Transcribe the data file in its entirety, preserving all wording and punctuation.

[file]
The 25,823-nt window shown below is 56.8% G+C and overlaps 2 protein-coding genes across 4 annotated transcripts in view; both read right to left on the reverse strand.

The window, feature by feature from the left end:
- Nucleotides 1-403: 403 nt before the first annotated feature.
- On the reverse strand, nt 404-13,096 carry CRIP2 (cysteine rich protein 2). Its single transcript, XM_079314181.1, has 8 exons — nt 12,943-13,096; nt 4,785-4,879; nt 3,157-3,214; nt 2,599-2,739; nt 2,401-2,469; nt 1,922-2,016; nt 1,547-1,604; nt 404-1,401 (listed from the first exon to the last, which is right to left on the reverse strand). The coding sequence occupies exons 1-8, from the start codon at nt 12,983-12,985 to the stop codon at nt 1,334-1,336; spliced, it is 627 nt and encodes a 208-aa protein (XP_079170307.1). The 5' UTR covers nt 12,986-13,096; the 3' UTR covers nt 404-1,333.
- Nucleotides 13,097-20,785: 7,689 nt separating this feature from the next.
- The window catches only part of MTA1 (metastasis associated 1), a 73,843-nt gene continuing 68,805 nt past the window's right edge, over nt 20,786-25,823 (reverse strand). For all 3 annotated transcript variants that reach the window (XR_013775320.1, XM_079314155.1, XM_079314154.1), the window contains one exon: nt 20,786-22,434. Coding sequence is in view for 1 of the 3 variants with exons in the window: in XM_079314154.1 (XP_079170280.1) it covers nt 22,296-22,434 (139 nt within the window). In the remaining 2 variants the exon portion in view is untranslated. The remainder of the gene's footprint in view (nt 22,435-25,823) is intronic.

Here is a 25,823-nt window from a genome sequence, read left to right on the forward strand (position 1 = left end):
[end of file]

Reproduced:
The 25,823-nt window shown below is 56.8% G+C and overlaps 2 protein-coding genes across 4 annotated transcripts in view; both read right to left on the reverse strand.

The window, feature by feature from the left end:
- Nucleotides 1-403: 403 nt before the first annotated feature.
- On the reverse strand, nt 404-13,096 carry CRIP2 (cysteine rich protein 2). Its single transcript, XM_079314181.1, has 8 exons — nt 12,943-13,096; nt 4,785-4,879; nt 3,157-3,214; nt 2,599-2,739; nt 2,401-2,469; nt 1,922-2,016; nt 1,547-1,604; nt 404-1,401 (listed from the first exon to the last, which is right to left on the reverse strand). The coding sequence occupies exons 1-8, from the start codon at nt 12,983-12,985 to the stop codon at nt 1,334-1,336; spliced, it is 627 nt and encodes a 208-aa protein (XP_079170307.1). The 5' UTR covers nt 12,986-13,096; the 3' UTR covers nt 404-1,333.
- Nucleotides 13,097-20,785: 7,689 nt separating this feature from the next.
- The window catches only part of MTA1 (metastasis associated 1), a 73,843-nt gene continuing 68,805 nt past the window's right edge, over nt 20,786-25,823 (reverse strand). For all 3 annotated transcript variants that reach the window (XR_013775320.1, XM_079314155.1, XM_079314154.1), the window contains one exon: nt 20,786-22,434. Coding sequence is in view for 1 of the 3 variants with exons in the window: in XM_079314154.1 (XP_079170280.1) it covers nt 22,296-22,434 (139 nt within the window). In the remaining 2 variants the exon portion in view is untranslated. The remainder of the gene's footprint in view (nt 22,435-25,823) is intronic.

Here is a 25,823-nt window from a genome sequence, read left to right on the forward strand (position 1 = left end):